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Are you ready? Only five days till fall

What season is it?

What season is it?


Digital writers
theweathernetwork.com

Tuesday, September 17, 2013, 9:58 AM -

Sweaters, Thanksgiving and everything pumpkin. The fall season is quickly approaching.

For some, the change in seasons can't come soon enough, while others refuse to believe that summer is almost gone.

What's with the weather?

Whether we like it or not, the change is coming this Sunday, although Mother Nature may have some different ideas.

"In Canada, seasons don’t tend to turn off for good. Fall is known as a transition season, and for good reason," says Weather Network meteorologist Rob Davis in his latest Insider Insight. "During the fall season, both summer and winter can infiltrate. Sometimes they can both make an appearance within the same week." 

That helps to explain the weather battle currently being felt across the country. 

In the Prairies, summer heat continues to hang on with temperatures about 10 degrees above normal in some areas. 

So far this September, both Calgary and Edmonton have seen nine days with temperatures at 25°C or higher.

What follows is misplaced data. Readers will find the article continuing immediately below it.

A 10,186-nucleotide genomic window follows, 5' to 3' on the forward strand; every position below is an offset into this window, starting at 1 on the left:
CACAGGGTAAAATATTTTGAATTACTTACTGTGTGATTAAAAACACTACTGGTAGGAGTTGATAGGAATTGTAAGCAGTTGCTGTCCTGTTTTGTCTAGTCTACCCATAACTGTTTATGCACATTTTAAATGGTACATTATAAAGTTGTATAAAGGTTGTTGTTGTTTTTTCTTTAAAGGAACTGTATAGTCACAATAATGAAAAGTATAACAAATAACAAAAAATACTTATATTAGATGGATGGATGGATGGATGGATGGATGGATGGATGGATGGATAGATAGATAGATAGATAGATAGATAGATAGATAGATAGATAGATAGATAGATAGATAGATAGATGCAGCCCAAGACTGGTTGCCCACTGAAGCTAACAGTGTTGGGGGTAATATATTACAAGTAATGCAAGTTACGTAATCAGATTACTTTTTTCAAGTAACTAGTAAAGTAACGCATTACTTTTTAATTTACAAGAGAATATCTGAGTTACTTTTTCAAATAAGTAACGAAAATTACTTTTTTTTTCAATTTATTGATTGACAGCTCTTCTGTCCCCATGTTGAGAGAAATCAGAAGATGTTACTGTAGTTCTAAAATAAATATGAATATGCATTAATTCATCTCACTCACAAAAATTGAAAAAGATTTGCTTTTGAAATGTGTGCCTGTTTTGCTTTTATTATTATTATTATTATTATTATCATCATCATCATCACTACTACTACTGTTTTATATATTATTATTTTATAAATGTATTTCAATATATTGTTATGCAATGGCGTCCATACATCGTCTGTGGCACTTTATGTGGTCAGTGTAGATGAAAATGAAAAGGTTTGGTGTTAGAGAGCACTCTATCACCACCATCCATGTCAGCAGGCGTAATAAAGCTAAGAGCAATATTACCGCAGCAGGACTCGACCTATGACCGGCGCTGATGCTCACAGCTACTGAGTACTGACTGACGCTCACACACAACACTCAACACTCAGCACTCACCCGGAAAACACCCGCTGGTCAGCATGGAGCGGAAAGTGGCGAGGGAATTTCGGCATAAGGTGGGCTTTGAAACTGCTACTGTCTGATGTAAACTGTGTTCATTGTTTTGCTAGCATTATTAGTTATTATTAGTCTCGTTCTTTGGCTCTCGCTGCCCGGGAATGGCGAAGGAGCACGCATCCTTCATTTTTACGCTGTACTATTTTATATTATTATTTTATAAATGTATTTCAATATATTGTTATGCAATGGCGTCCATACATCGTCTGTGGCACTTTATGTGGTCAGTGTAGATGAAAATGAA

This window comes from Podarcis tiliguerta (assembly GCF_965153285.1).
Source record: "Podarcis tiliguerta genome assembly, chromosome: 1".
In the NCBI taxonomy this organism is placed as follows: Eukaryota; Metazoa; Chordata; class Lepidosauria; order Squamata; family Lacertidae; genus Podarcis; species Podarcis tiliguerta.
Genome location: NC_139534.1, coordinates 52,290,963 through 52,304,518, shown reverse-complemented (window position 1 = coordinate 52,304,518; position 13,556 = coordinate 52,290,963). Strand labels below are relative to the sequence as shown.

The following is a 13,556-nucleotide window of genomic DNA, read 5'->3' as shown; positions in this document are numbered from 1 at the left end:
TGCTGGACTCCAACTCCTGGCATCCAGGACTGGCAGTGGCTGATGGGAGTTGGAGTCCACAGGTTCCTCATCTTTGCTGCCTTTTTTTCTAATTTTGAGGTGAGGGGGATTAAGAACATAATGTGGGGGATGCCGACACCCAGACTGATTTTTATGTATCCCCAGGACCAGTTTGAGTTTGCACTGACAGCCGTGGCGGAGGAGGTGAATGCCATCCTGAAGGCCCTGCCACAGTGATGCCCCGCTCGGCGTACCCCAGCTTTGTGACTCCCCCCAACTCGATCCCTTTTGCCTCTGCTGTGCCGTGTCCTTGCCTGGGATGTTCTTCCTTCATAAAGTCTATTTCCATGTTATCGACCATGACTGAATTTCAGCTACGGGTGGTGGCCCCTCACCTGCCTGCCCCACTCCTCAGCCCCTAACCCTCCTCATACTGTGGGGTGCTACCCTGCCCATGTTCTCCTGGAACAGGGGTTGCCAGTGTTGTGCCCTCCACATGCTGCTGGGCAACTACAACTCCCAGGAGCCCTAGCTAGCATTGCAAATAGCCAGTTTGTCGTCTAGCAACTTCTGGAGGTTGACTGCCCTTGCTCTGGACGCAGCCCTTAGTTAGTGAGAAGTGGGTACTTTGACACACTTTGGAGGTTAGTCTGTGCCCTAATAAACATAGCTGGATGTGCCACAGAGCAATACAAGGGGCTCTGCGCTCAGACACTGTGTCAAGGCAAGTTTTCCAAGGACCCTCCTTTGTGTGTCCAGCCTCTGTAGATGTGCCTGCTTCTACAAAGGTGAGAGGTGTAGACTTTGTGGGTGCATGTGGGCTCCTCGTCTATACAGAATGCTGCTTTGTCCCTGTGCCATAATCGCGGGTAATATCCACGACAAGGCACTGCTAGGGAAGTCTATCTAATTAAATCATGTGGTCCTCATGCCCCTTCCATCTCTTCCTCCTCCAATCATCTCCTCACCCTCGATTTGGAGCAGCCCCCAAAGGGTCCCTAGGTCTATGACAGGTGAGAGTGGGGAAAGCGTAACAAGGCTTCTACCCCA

Things got even hotter in Saskatchewan on Monday as daytime highs soared above 30°C in places like Kindersley and Leader.

It's a different story for areas farther east, where extra layers and car heaters have been used. 

Chilly morning temperatures stretching from Ontario to New Brunswick have residents scrambling to dig out a fall jacket. 

They've also prompted Environment Canada to issue frost warnings for some areas over the past several days. 

"The good news is, temperatures are rebounding later this week and by Thursday, above seasonal conditions will actually be felt in parts of southern Ontario," says Gina Ressler, another meteorologist at The Weather Network. 

Still, Ressler adds it could always be worse as some parts of the country have reported snow! 

Looking back through historical records, the fall season can be full of different weather extremes

Be sure to stay prepared by checking your local forecast and find more details in the 2013 Fall Outlook.

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